“We’ve got another idea, Jim. How about we put him on a little platform at the head of the banquet area, put some potted palm plants on the platform and include a couple of over-stuffed chairs and dim the banquet room lights…sort of a ‘living room’ chat atmosphere and let him talk about anything he’d like. Think that might work?”
“Why two chairs?”
“We’ll have one for him and one for the interviewer.”
“That may depend on who you have to interview him. Who’d you have in mind?”
“Well, we were thinking you might do it. Would you mind?”
Now I’m back on the phone with Zora, in this revolving door chain of discussions.
“Zora, Superflow is suggesting an alternative way for you to be at the banquet.” I lay out the setting Bettes has described.
“Just you and me?”
“Where is this again?”
“Colorado Springs, at the Broadmore Hotel.”
“Can I bring Elfie?”
“I think that can be arranged.”
“OK. I’ll do it.”
When I arrived at the Broadmore, on the afternoon of the day before the banquet, Elfie and Zora are in the process of registering at the front desk. Zora invites me up to their room “for some tea” and conversation. Specifically, it’s about 1:30p when I get to their room. It’s snowing outside. Elfie is sitting on the bed addressing Christmas cards when I suggest to Zora that we “practice” our interview for the following evening’s festivities.
It’s important to point out that at the time he and I had been friends for about twenty-five years, and I thought I knew him pretty well. However, as we began to talk and he started to share a variety of stores about his experiences at Chevrolet in general and racing in specific, I realized I’d been mistaken. In fact, I became sufficiently absorbed that it was a surprise when Elfie finally said, “Don’t you think we should go downstairs for some dinner?” We’d been talking for almost four hours. Looking back, it’s clear how stupid it was of me to have not had a tape machine recording our conversation. There would never again be another such opportunity. At any rate and true to their promise, Superflow erected the “stage” they’d promised. You’ll see it in the video. They also provided a smoking stand for Zora on which to park his cigarettes, smoked during the interview. When I later asked Bettes why they did that (Superflow was a non-smoking company), his retort was, “Were you going to be the one who told him he couldn’t smoke?”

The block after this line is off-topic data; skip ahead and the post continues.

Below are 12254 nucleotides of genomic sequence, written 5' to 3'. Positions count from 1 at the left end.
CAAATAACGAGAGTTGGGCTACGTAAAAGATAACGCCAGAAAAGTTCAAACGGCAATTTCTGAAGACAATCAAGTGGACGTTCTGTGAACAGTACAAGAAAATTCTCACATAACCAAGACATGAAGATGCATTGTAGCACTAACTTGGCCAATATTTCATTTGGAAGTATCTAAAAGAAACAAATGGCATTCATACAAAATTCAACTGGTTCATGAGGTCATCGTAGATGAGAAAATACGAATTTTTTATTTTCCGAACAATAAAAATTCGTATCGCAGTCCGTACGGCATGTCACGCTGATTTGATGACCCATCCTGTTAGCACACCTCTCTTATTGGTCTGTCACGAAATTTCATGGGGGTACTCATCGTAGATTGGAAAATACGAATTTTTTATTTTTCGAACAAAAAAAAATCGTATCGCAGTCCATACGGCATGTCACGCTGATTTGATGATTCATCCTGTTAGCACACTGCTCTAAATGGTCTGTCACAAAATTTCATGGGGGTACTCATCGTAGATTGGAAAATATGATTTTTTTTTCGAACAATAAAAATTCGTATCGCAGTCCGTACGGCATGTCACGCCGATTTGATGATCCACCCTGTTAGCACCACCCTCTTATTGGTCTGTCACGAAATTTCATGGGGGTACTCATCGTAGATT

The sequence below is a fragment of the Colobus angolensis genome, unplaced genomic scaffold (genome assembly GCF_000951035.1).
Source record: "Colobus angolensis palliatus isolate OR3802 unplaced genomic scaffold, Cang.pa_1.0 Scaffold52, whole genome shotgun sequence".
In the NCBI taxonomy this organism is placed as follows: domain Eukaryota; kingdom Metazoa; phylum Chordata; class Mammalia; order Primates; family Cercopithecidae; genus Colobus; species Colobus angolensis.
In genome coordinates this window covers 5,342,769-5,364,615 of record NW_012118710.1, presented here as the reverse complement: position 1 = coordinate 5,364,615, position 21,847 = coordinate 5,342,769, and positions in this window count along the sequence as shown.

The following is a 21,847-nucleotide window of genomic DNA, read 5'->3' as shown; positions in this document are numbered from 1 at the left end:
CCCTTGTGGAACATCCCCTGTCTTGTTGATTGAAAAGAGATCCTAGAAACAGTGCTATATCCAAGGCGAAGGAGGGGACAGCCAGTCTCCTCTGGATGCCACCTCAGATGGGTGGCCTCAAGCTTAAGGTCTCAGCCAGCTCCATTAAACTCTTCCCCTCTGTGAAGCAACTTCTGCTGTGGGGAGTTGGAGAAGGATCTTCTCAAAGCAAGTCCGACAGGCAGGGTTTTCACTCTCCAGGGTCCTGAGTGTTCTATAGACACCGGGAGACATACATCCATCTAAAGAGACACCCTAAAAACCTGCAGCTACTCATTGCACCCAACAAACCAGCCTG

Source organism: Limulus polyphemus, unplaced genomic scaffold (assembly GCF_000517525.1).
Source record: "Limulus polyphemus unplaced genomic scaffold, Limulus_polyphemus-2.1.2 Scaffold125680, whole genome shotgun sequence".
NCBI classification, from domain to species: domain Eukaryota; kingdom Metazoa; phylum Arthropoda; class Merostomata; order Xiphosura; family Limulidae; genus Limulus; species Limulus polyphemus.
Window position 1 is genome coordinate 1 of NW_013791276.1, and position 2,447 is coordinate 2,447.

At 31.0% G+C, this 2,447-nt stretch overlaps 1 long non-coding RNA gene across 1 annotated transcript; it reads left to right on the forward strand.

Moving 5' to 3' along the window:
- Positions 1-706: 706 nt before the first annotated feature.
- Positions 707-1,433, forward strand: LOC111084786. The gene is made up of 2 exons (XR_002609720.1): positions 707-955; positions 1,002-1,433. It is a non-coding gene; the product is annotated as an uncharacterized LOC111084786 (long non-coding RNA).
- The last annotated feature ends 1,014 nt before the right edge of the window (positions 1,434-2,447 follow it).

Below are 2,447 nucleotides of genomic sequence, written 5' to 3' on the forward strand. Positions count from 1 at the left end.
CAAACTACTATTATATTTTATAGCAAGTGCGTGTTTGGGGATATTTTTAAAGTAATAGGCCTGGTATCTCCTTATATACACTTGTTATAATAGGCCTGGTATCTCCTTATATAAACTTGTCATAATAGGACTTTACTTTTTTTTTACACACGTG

There were easily three hundred-plus banquet attendees. But when the interview began, all noise from the attendees silenced. You didn’t hear any tinkling of water glasses or clicking of eating utensils or hushed conversations. It was dead quiet as Zora responding to a range of questions, in ways that only he was capable of responding. From a personal standpoint, I will share that in my many years in the industry, few if any tasks or opportunities I’ve had were more difficult. As I watched him work to gather his thoughts and then share them (his mild stroke years earlier had taken its toll), I realized that this legend of a man would never again do such an interview. It was like a slice of automotive history passing in front of everyone in the room, as he willingly obliged us all by providing bits of information the majority of those at the banquet had never before heard. It was absolutely captivating.
And finally, after we finished and he had been called to the podium to accept his Hall of Fame plaque and accolades, he returned to our dinner table, sat down, leaned across in front of Elfie and whispered to me, “I liked yesterday afternoon better.”